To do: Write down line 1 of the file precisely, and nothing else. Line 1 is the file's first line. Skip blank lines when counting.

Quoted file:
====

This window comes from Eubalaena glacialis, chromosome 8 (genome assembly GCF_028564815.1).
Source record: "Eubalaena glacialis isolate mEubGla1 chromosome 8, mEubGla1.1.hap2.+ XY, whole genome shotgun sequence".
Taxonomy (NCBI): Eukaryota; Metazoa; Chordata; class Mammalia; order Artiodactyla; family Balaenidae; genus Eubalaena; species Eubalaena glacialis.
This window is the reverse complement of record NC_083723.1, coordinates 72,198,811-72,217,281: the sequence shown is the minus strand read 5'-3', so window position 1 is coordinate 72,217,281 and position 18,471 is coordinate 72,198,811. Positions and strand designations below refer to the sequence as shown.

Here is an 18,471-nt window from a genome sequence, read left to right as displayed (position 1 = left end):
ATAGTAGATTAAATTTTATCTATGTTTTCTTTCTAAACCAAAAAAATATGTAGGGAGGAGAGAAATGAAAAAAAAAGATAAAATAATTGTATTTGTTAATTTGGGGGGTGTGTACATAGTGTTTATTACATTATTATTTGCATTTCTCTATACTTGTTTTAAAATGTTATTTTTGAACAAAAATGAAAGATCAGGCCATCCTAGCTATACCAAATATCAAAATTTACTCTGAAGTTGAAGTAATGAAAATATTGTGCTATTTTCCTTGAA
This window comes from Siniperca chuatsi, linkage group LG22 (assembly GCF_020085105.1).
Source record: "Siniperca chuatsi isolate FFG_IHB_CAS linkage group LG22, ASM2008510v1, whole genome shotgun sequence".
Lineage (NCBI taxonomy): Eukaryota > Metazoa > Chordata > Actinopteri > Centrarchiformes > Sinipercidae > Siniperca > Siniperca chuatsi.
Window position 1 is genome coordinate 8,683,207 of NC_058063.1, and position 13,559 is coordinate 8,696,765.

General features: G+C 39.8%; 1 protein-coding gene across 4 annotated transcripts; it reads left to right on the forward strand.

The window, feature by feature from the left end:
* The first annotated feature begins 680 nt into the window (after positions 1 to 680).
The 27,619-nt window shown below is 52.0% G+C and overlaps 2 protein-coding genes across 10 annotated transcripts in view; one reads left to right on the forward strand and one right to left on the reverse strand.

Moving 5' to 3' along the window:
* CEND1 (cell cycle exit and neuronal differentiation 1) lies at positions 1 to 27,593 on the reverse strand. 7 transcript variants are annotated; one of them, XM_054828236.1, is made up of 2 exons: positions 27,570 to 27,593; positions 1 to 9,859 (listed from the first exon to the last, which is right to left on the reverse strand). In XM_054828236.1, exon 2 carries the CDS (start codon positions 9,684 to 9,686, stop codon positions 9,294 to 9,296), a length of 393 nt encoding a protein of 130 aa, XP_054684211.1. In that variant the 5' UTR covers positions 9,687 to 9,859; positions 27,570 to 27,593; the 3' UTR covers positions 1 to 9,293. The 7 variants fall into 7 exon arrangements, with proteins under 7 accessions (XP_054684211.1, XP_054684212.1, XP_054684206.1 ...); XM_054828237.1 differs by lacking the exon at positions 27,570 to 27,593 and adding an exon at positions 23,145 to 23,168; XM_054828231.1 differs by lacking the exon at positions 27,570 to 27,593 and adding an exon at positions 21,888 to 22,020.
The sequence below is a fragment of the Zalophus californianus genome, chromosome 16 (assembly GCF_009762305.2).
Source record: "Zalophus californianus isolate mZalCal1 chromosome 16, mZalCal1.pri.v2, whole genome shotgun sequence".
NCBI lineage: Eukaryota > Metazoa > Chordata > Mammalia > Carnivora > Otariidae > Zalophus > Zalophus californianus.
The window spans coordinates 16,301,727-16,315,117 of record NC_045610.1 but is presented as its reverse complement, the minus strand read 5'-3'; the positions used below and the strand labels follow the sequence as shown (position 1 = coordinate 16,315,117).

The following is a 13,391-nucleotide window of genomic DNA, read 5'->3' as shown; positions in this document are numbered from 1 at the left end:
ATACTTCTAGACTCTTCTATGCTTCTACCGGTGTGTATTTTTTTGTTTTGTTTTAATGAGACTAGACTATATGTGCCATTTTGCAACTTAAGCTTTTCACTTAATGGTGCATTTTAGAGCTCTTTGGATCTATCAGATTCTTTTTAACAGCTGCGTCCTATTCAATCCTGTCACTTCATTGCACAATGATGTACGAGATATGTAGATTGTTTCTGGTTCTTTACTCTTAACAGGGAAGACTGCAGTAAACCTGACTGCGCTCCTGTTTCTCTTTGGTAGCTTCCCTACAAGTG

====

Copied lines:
This window comes from Eubalaena glacialis, chromosome 8 (genome assembly GCF_028564815.1).